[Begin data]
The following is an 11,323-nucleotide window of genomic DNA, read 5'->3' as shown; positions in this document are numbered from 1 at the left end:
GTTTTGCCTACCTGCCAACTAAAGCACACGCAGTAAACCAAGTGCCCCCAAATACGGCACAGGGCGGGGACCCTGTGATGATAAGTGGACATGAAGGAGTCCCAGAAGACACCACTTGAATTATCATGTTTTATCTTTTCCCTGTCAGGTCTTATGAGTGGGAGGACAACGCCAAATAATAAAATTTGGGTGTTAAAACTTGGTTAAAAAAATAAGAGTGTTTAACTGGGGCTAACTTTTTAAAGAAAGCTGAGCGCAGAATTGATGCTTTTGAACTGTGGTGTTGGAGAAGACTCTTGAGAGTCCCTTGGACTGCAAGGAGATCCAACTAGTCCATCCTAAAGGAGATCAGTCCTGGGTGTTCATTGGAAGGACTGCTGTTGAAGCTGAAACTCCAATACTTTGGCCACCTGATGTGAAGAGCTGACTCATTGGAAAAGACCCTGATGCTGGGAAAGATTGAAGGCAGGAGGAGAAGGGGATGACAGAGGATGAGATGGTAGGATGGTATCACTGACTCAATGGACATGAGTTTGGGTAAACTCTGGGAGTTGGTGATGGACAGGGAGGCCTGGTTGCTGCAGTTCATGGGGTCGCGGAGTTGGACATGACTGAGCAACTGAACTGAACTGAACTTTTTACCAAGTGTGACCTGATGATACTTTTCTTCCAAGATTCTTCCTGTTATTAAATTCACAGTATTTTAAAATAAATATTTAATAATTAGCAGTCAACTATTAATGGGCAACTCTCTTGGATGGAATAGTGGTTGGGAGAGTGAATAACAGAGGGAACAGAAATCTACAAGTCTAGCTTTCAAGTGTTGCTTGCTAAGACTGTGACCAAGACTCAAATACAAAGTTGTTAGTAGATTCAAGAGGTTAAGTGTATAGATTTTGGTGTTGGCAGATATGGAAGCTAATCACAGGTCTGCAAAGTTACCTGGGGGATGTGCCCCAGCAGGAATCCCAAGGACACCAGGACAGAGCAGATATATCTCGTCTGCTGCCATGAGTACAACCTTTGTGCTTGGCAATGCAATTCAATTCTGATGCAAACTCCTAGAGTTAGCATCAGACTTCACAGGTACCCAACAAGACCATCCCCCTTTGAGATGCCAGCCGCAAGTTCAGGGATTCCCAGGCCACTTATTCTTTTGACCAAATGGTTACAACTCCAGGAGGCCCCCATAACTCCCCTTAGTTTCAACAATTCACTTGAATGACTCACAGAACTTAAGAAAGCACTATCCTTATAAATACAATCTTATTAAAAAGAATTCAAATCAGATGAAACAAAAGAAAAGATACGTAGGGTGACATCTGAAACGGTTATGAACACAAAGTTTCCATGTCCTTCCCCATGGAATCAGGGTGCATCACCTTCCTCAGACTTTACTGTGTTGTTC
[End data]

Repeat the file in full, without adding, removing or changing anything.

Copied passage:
The following is an 11,323-nucleotide window of genomic DNA, read 5'->3' as shown; positions in this document are numbered from 1 at the left end:
GTTTTGCCTACCTGCCAACTAAAGCACACGCAGTAAACCAAGTGCCCCCAAATACGGCACAGGGCGGGGACCCTGTGATGATAAGTGGACATGAAGGAGTCCCAGAAGACACCACTTGAATTATCATGTTTTATCTTTTCCCTGTCAGGTCTTATGAGTGGGAGGACAACGCCAAATAATAAAATTTGGGTGTTAAAACTTGGTTAAAAAAATAAGAGTGTTTAACTGGGGCTAACTTTTTAAAGAAAGCTGAGCGCAGAATTGATGCTTTTGAACTGTGGTGTTGGAGAAGACTCTTGAGAGTCCCTTGGACTGCAAGGAGATCCAACTAGTCCATCCTAAAGGAGATCAGTCCTGGGTGTTCATTGGAAGGACTGCTGTTGAAGCTGAAACTCCAATACTTTGGCCACCTGATGTGAAGAGCTGACTCATTGGAAAAGACCCTGATGCTGGGAAAGATTGAAGGCAGGAGGAGAAGGGGATGACAGAGGATGAGATGGTAGGATGGTATCACTGACTCAATGGACATGAGTTTGGGTAAACTCTGGGAGTTGGTGATGGACAGGGAGGCCTGGTTGCTGCAGTTCATGGGGTCGCGGAGTTGGACATGACTGAGCAACTGAACTGAACTGAACTTTTTACCAAGTGTGACCTGATGATACTTTTCTTCCAAGATTCTTCCTGTTATTAAATTCACAGTATTTTAAAATAAATATTTAATAATTAGCAGTCAACTATTAATGGGCAACTCTCTTGGATGGAATAGTGGTTGGGAGAGTGAATAACAGAGGGAACAGAAATCTACAAGTCTAGCTTTCAAGTGTTGCTTGCTAAGACTGTGACCAAGACTCAAATACAAAGTTGTTAGTAGATTCAAGAGGTTAAGTGTATAGATTTTGGTGTTGGCAGATATGGAAGCTAATCACAGGTCTGCAAAGTTACCTGGGGGATGTGCCCCAGCAGGAATCCCAAGGACACCAGGACAGAGCAGATATATCTCGTCTGCTGCCATGAGTACAACCTTTGTGCTTGGCAATGCAATTCAATTCTGATGCAAACTCCTAGAGTTAGCATCAGACTTCACAGGTACCCAACAAGACCATCCCCCTTTGAGATGCCAGCCGCAAGTTCAGGGATTCCCAGGCCACTTATTCTTTTGACCAAATGGTTACAACTCCAGGAGGCCCCCATAACTCCCCTTAGTTTCAACAATTCACTTGAATGACTCACAGAACTTAAGAAAGCACTATCCTTATAAATACAATCTTATTAAAAAGAATTCAAATCAGATGAAACAAAAGAAAAGATACGTAGGGTGACATCTGAAACGGTTATGAACACAAAGTTTCCATGTCCTTCCCCATGGAATCAGGGTGCATCACCTTCCTCAGACTTTACTGTGTTGTTC